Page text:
Head over to your Domain in Route 53 and hit Create Record Set. This time fill in
www as the Name, and pick your new CloudFront Distribution from the Alias Target dropdown. Afterwards, create another record set the same way, except with the AAAA type for IPv6.
That's it! Just give it some time for the DNS to propagate and if you visit your www version of your domain, it should redirect you to your non-www version.
Set up HTTPS
Now that you have a working website over insecure HTTP, you're ready to setup HTTPS, which is something every website should be using. In order to do this, we're going to use Certificate Manager to request a certificate for use with CloudFront.
Type your Domain name in the field then click Add name to this certificate and add the www version of your domain as well. Hit Review and request once you are done.
Review and confirm the certificate request and then AWS will attempt to send you an email for validation. You can click on the arrow next to the domain name to see which email addresses AWS will attempt to send it to. This is probably the hardest step since you need to ensure you can get email. In our case, we have an account setup at firstname.lastname@example.org, and that's where we approved the request.
Since you're setting up a certificate for two Domains (the non-www and www versions), you’ll be receiving two emails with a link to verify that you own the Domains. Clicking the approval link in the email will send you to this page. Make sure to click the I Approve button for both Domains.
Now that you have a certificate, you'll need to attach it to both of your CloudFront Distributions.
Pick one of your Distributions and click on the Distribution ID to see detailed view of information, then click the Edit button at the top of the page to modify those details. You should see a field called SSL Certificate, which is set to Default Cloudfront Certificate by default. Switch that to Custom SSL Certificate instead, and select the certificate you just created from the dropdown menu. Then scroll down to the bottom of the page and click Yes, Edit to save your changes.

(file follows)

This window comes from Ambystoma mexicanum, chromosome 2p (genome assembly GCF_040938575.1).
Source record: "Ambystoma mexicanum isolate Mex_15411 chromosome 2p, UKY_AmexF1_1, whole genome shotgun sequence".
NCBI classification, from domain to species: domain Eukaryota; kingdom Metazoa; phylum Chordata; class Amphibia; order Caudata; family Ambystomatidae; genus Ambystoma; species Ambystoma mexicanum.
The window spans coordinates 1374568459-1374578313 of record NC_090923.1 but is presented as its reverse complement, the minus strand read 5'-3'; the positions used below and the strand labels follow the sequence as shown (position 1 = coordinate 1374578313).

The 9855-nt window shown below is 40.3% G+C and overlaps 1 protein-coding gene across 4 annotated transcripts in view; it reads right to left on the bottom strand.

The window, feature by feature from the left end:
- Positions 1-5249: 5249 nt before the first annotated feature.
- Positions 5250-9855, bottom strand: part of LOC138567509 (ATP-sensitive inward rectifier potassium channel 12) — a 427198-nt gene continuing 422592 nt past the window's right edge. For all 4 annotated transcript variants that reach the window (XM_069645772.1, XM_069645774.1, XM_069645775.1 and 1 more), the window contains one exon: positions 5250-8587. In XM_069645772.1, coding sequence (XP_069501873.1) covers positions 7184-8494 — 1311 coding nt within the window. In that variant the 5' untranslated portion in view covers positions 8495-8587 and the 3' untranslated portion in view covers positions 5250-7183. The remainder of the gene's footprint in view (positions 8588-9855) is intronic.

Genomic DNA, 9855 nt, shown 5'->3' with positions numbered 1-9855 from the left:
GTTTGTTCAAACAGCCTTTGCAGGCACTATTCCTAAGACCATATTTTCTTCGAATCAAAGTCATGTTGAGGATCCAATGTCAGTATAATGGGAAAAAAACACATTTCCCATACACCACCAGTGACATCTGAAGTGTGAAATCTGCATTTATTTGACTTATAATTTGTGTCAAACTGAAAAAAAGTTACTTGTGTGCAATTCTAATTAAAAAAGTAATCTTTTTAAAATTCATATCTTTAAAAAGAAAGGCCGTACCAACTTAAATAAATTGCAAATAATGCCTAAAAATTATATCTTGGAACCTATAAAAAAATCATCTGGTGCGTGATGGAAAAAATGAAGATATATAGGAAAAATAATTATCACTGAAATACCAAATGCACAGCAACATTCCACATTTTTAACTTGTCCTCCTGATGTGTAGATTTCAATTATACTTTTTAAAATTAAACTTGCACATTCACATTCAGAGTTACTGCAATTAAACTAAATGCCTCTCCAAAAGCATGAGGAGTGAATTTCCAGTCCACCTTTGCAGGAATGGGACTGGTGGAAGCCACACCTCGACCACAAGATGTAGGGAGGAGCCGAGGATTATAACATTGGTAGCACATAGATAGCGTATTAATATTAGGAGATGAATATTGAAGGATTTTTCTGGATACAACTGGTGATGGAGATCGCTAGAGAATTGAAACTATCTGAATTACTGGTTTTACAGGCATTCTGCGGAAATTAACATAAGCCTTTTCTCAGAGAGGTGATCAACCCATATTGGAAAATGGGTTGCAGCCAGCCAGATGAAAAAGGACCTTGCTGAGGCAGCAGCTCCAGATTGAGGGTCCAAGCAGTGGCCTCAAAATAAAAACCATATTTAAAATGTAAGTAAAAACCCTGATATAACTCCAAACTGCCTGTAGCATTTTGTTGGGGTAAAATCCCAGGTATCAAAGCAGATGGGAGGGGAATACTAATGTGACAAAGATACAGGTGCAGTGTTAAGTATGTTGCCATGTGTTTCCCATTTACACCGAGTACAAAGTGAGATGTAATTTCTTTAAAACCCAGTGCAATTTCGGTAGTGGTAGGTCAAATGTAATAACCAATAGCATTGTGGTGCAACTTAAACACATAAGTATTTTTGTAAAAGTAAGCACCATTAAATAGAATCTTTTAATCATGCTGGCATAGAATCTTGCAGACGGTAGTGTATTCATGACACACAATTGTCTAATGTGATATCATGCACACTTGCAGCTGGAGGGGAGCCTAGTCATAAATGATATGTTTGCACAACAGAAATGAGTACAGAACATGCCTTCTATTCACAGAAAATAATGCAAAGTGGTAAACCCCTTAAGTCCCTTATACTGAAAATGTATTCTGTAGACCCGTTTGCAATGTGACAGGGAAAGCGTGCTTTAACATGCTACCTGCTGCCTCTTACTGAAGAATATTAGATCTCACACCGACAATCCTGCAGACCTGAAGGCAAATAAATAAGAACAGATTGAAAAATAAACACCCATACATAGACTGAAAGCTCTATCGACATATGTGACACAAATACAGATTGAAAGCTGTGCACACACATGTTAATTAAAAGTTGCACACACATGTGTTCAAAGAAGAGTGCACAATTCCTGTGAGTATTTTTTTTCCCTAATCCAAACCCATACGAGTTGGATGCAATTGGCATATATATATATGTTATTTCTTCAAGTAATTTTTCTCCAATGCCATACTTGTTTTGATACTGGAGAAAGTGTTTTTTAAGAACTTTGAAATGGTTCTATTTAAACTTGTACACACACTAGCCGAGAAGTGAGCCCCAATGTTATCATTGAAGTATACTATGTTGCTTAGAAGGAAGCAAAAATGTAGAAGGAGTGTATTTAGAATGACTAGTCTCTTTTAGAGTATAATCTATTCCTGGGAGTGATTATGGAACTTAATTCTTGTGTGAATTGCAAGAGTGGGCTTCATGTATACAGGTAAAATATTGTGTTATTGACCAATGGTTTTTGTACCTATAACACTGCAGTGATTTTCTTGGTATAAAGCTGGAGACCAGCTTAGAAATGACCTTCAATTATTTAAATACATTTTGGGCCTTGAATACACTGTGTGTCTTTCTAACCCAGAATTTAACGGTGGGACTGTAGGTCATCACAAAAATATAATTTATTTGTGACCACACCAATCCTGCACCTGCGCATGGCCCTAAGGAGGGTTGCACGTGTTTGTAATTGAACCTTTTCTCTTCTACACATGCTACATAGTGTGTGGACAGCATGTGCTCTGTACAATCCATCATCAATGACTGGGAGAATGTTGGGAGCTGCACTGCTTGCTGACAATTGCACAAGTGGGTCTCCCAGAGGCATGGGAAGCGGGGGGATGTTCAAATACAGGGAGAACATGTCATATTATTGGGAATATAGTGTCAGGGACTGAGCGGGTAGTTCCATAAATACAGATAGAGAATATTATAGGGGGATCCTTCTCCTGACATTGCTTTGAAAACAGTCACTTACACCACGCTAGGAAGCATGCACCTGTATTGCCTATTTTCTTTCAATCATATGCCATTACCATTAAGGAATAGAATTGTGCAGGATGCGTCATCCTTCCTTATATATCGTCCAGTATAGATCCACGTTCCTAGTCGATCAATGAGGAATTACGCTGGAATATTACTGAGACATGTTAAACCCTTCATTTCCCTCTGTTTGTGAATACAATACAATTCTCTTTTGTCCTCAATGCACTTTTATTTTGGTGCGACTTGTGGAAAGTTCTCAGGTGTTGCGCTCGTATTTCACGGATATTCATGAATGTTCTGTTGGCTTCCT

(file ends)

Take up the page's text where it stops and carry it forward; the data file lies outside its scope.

Next, click on the Behaviors tab, select the only item in the list of behaviors by checking the checkbox at the far left, and then click the Edit button.
Find the Viewer Protocol Policy field, and change it from HTTP and HTTPS to Redirect HTTP to HTTPS. Then scroll down to the bottom of the page and click Yes, Edit to save your changes.
For the second Distribution (www), you will want to attach the certificate as before, but you can skip the edits to the Behaviors tab. Leaving the Viewer Protocol Policy as HTTP and HTTPS is important for the www distribution because we want our users to go straight to the HTTPS version of our non-www Domain. As opposed to redirecting to the HTTPS version of our www Domain before redirecting again.
The S3 Redirect Bucket that you created for the www version of your Domain is redirecting to the HTTP version of our non-www Domain. You should switch this to the HTTPS version to prevent the extra redirect. Open up the S3 Redirect Bucket, head to the Properties tab and select Static website hosting. There you want to make sure the Protocol field is set to
https. Click Save once that's done.
You're all done! Congrats on making it this far. Now you have secure, fast, reliable static site hosting that costs next to nothing.